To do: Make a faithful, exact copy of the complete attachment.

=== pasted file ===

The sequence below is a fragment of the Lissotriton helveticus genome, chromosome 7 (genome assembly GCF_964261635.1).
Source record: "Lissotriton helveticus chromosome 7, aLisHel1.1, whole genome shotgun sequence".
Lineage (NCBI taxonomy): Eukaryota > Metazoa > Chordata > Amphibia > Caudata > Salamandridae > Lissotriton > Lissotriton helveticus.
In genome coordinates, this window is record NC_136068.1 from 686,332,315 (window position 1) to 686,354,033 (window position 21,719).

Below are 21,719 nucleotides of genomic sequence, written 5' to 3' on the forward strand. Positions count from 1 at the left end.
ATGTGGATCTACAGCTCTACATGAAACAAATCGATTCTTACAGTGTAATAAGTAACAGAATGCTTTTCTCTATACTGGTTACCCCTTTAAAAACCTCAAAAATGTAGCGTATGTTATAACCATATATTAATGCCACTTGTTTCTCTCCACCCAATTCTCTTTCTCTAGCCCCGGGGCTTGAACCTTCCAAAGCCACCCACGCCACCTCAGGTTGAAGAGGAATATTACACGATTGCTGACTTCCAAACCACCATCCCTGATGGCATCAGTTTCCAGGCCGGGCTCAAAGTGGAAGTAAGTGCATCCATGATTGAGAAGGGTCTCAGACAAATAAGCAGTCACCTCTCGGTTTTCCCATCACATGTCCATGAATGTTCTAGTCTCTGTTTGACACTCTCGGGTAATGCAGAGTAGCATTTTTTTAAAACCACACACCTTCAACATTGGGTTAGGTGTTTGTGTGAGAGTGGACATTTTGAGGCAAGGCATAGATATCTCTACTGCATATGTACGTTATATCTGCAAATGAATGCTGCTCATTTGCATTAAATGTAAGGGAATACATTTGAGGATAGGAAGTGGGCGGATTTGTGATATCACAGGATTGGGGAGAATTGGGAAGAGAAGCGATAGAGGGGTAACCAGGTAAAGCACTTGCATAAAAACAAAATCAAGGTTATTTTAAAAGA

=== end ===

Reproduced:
The sequence below is a fragment of the Lissotriton helveticus genome, chromosome 7 (genome assembly GCF_964261635.1).
Source record: "Lissotriton helveticus chromosome 7, aLisHel1.1, whole genome shotgun sequence".
Lineage (NCBI taxonomy): Eukaryota > Metazoa > Chordata > Amphibia > Caudata > Salamandridae > Lissotriton > Lissotriton helveticus.
In genome coordinates, this window is record NC_136068.1 from 686,332,315 (window position 1) to 686,354,033 (window position 21,719).

Below are 21,719 nucleotides of genomic sequence, written 5' to 3' on the forward strand. Positions count from 1 at the left end.
ATGTGGATCTACAGCTCTACATGAAACAAATCGATTCTTACAGTGTAATAAGTAACAGAATGCTTTTCTCTATACTGGTTACCCCTTTAAAAACCTCAAAAATGTAGCGTATGTTATAACCATATATTAATGCCACTTGTTTCTCTCCACCCAATTCTCTTTCTCTAGCCCCGGGGCTTGAACCTTCCAAAGCCACCCACGCCACCTCAGGTTGAAGAGGAATATTACACGATTGCTGACTTCCAAACCACCATCCCTGATGGCATCAGTTTCCAGGCCGGGCTCAAAGTGGAAGTAAGTGCATCCATGATTGAGAAGGGTCTCAGACAAATAAGCAGTCACCTCTCGGTTTTCCCATCACATGTCCATGAATGTTCTAGTCTCTGTTTGACACTCTCGGGTAATGCAGAGTAGCATTTTTTTAAAACCACACACCTTCAACATTGGGTTAGGTGTTTGTGTGAGAGTGGACATTTTGAGGCAAGGCATAGATATCTCTACTGCATATGTACGTTATATCTGCAAATGAATGCTGCTCATTTGCATTAAATGTAAGGGAATACATTTGAGGATAGGAAGTGGGCGGATTTGTGATATCACAGGATTGGGGAGAATTGGGAAGAGAAGCGATAGAGGGGTAACCAGGTAAAGCACTTGCATAAAAACAAAATCAAGGTTATTTTAAAAGA